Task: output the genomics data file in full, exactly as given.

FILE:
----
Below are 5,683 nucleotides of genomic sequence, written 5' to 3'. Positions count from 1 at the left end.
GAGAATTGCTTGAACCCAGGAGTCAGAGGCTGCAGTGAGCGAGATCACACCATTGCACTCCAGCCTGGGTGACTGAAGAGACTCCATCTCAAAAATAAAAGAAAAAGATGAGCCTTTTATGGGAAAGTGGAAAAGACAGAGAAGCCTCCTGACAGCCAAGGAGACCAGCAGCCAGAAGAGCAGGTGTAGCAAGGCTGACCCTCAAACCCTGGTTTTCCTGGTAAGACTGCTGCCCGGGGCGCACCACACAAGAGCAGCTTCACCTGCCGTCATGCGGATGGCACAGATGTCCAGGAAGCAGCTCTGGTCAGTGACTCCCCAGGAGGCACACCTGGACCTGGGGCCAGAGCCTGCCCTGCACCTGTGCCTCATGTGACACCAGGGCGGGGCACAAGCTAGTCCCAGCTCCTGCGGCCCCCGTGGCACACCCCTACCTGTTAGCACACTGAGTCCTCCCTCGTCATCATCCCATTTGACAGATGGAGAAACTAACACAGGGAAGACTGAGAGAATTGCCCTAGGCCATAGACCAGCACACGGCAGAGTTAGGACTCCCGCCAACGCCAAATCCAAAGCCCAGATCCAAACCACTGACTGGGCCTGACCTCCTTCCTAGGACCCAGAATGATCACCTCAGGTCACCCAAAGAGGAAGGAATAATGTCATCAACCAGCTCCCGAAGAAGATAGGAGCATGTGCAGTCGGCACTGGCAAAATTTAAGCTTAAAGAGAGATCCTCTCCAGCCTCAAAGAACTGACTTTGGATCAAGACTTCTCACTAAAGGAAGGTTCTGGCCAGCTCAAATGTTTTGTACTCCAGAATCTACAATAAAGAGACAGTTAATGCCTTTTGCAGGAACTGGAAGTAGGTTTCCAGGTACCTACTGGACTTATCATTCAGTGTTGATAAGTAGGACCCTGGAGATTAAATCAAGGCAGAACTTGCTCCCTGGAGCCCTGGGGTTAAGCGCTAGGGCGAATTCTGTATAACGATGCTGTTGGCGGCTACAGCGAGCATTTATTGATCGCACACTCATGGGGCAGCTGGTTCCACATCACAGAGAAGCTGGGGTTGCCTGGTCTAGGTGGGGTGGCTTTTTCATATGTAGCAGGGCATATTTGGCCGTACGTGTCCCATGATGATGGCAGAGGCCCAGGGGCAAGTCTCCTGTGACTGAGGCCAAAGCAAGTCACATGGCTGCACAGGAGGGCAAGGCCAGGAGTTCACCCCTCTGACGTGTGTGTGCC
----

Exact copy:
Below are 5,683 nucleotides of genomic sequence, written 5' to 3'. Positions count from 1 at the left end.
GAGAATTGCTTGAACCCAGGAGTCAGAGGCTGCAGTGAGCGAGATCACACCATTGCACTCCAGCCTGGGTGACTGAAGAGACTCCATCTCAAAAATAAAAGAAAAAGATGAGCCTTTTATGGGAAAGTGGAAAAGACAGAGAAGCCTCCTGACAGCCAAGGAGACCAGCAGCCAGAAGAGCAGGTGTAGCAAGGCTGACCCTCAAACCCTGGTTTTCCTGGTAAGACTGCTGCCCGGGGCGCACCACACAAGAGCAGCTTCACCTGCCGTCATGCGGATGGCACAGATGTCCAGGAAGCAGCTCTGGTCAGTGACTCCCCAGGAGGCACACCTGGACCTGGGGCCAGAGCCTGCCCTGCACCTGTGCCTCATGTGACACCAGGGCGGGGCACAAGCTAGTCCCAGCTCCTGCGGCCCCCGTGGCACACCCCTACCTGTTAGCACACTGAGTCCTCCCTCGTCATCATCCCATTTGACAGATGGAGAAACTAACACAGGGAAGACTGAGAGAATTGCCCTAGGCCATAGACCAGCACACGGCAGAGTTAGGACTCCCGCCAACGCCAAATCCAAAGCCCAGATCCAAACCACTGACTGGGCCTGACCTCCTTCCTAGGACCCAGAATGATCACCTCAGGTCACCCAAAGAGGAAGGAATAATGTCATCAACCAGCTCCCGAAGAAGATAGGAGCATGTGCAGTCGGCACTGGCAAAATTTAAGCTTAAAGAGAGATCCTCTCCAGCCTCAAAGAACTGACTTTGGATCAAGACTTCTCACTAAAGGAAGGTTCTGGCCAGCTCAAATGTTTTGTACTCCAGAATCTACAATAAAGAGACAGTTAATGCCTTTTGCAGGAACTGGAAGTAGGTTTCCAGGTACCTACTGGACTTATCATTCAGTGTTGATAAGTAGGACCCTGGAGATTAAATCAAGGCAGAACTTGCTCCCTGGAGCCCTGGGGTTAAGCGCTAGGGCGAATTCTGTATAACGATGCTGTTGGCGGCTACAGCGAGCATTTATTGATCGCACACTCATGGGGCAGCTGGTTCCACATCACAGAGAAGCTGGGGTTGCCTGGTCTAGGTGGGGTGGCTTTTTCATATGTAGCAGGGCATATTTGGCCGTACGTGTCCCATGATGATGGCAGAGGCCCAGGGGCAAGTCTCCTGTGACTGAGGCCAAAGCAAGTCACATGGCTGCACAGGAGGGCAAGGCCAGGAGTTCACCCCTCTGACGTGTGTGTGCC